Got my mojo workin' but it just don't work on you
It's March, the week after break, and lately spring has been playing a coquettish game of slap and tickle: one day all is bright and beautiful, the next day cold rains smack us back into reality.
Well I'm up there in front of the classroom dancing my little pedagogical posterior off, and with some darned good stuff, too. A lot of it is my A material.
In the junior-level core seminar I'm tearing Thomas Friedman's "World is Flat" thesis asunder with charts and graphs. Charts and graphs, man, and the occasional derisive sneer. In Introduction to Humanities I am exploring the increased tensions inherent in the emergent religious pluralism of 17th century Western European society. Scientific Revolution, baby! Bacon, Newton, Harvey!
And in the Honors Seminar we're applying developmental psychological models to both Victor Frankenstein and his creature. My mojo is more than working. Frankly, the stuff I'm doing in class is downright interesting. But if I'm honest, it doesn't appear to interest my students all that much.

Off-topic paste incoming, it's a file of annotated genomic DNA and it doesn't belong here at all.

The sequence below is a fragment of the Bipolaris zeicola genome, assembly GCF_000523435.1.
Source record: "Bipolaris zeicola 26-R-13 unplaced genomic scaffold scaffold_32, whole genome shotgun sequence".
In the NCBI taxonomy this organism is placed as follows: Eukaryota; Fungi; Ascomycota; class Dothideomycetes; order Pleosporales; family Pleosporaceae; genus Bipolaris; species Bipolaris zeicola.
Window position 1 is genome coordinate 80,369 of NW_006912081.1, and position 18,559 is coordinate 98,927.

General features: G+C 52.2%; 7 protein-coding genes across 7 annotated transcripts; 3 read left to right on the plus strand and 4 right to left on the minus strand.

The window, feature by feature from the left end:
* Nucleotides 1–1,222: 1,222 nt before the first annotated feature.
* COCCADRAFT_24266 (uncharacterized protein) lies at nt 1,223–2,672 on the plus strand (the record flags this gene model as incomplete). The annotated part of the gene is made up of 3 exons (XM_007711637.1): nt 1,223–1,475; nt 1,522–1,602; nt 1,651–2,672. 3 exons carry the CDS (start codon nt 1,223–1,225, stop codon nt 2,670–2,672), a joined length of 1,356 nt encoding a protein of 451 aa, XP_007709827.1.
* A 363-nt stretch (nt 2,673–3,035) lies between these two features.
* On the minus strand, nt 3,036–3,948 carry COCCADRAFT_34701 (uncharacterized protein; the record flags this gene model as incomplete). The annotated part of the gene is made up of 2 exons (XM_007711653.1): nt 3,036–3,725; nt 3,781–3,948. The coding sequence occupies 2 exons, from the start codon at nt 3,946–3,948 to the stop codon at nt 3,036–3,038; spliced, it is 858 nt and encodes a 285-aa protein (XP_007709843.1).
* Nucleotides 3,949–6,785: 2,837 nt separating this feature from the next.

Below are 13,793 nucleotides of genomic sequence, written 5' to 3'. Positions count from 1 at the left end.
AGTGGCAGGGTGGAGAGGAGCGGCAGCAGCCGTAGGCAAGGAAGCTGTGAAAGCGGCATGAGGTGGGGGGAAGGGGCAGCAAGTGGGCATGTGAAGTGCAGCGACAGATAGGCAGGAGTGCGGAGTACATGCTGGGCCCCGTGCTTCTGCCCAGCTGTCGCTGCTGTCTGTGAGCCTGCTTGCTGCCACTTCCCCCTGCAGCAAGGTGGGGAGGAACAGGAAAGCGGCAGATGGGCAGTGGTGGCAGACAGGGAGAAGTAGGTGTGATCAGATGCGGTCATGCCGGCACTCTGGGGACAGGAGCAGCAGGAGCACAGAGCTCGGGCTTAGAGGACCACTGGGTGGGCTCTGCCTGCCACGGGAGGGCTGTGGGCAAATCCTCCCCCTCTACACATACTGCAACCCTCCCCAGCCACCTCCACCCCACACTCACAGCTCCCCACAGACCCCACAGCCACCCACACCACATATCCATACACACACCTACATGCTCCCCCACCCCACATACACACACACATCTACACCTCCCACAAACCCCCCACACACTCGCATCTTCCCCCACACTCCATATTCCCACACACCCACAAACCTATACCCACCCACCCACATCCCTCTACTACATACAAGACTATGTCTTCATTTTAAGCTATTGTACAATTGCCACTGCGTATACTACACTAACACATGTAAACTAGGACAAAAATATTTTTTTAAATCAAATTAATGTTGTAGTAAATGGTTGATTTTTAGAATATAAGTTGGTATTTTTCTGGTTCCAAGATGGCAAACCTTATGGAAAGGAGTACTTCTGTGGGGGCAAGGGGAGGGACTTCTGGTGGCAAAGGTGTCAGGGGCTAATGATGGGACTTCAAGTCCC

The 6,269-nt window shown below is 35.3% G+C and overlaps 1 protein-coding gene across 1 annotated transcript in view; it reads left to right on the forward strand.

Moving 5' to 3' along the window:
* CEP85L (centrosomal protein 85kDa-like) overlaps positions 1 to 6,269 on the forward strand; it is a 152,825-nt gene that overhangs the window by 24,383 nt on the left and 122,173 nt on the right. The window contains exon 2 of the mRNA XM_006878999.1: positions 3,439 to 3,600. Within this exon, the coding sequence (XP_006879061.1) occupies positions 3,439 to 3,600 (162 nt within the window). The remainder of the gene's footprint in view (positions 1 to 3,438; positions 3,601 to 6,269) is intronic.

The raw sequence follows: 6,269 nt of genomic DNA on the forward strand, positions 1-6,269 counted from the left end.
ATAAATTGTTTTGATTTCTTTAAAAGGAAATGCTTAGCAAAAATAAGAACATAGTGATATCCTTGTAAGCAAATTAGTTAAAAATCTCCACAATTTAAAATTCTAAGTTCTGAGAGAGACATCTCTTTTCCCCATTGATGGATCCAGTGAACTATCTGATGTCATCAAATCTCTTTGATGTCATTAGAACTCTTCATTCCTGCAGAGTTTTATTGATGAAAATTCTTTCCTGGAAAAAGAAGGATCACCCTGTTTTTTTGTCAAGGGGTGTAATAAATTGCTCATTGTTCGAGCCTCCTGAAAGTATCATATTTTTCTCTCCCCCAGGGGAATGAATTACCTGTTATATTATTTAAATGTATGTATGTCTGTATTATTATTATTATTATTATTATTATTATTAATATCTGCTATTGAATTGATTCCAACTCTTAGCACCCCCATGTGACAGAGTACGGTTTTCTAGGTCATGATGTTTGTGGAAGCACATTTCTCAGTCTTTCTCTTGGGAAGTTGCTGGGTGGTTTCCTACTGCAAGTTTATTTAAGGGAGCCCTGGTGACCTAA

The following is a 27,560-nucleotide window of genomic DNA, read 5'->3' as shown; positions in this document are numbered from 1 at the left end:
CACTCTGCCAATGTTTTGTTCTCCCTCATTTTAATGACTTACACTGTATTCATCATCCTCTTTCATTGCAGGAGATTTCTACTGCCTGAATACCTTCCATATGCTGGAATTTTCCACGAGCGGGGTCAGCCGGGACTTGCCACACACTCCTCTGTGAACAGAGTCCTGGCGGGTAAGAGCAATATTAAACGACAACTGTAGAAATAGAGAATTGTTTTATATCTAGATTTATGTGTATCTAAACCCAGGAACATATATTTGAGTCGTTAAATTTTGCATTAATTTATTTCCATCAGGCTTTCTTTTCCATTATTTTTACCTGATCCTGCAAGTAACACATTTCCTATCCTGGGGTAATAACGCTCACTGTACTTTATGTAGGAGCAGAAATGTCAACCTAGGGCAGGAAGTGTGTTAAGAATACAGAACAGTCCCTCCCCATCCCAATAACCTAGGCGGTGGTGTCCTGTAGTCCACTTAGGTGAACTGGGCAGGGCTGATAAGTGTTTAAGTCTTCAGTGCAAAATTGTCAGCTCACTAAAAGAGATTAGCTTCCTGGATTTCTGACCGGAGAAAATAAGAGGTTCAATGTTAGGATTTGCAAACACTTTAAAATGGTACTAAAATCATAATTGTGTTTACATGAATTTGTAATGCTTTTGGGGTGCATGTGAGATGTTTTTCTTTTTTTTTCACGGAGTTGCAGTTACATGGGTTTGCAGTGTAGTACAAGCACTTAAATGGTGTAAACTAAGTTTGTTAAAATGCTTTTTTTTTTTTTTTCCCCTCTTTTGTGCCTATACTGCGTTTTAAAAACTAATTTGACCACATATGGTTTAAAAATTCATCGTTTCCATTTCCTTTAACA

Some of this is due to spring and the fact that the mental shadow line that separates the beginning of a term from a semester's fated end has silently passed. This old semester is what it is and all thoughts now bend toward the end. On a five-hundred mile trip, the hardest driving is the last 20 miles.
But it's also not working because students are just wired differently than I am. They don't geek on applying Bacon's Idols of the Mind to contemporary beliefs or letting the air out of gasbags like Tom Friedman. In the end, their blues ain't like my blues.
But that's okay. Some of the numbers I play in class aren't meant to be crowd pleasers. Some are just about the music and one or two are just for me.